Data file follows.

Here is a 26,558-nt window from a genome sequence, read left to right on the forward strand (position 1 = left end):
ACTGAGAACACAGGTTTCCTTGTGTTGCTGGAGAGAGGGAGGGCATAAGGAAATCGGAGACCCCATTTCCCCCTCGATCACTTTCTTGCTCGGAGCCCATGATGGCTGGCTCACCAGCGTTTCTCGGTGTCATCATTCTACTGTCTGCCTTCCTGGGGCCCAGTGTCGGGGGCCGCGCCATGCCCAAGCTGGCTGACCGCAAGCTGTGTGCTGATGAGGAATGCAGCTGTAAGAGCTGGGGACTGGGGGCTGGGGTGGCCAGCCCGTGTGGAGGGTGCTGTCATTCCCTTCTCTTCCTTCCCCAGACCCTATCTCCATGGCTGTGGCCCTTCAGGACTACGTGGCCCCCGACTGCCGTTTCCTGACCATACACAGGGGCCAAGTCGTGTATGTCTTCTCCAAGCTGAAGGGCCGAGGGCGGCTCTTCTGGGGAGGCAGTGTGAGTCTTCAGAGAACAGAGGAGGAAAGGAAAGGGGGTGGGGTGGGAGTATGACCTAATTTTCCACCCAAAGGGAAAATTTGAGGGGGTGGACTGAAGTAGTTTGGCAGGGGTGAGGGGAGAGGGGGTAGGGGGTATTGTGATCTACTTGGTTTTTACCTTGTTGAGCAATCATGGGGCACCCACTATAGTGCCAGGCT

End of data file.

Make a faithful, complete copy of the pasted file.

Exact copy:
Here is a 26,558-nt window from a genome sequence, read left to right on the forward strand (position 1 = left end):
ACTGAGAACACAGGTTTCCTTGTGTTGCTGGAGAGAGGGAGGGCATAAGGAAATCGGAGACCCCATTTCCCCCTCGATCACTTTCTTGCTCGGAGCCCATGATGGCTGGCTCACCAGCGTTTCTCGGTGTCATCATTCTACTGTCTGCCTTCCTGGGGCCCAGTGTCGGGGGCCGCGCCATGCCCAAGCTGGCTGACCGCAAGCTGTGTGCTGATGAGGAATGCAGCTGTAAGAGCTGGGGACTGGGGGCTGGGGTGGCCAGCCCGTGTGGAGGGTGCTGTCATTCCCTTCTCTTCCTTCCCCAGACCCTATCTCCATGGCTGTGGCCCTTCAGGACTACGTGGCCCCCGACTGCCGTTTCCTGACCATACACAGGGGCCAAGTCGTGTATGTCTTCTCCAAGCTGAAGGGCCGAGGGCGGCTCTTCTGGGGAGGCAGTGTGAGTCTTCAGAGAACAGAGGAGGAAAGGAAAGGGGGTGGGGTGGGAGTATGACCTAATTTTCCACCCAAAGGGAAAATTTGAGGGGGTGGACTGAAGTAGTTTGGCAGGGGTGAGGGGAGAGGGGGTAGGGGGTATTGTGATCTACTTGGTTTTTACCTTGTTGAGCAATCATGGGGCACCCACTATAGTGCCAGGCT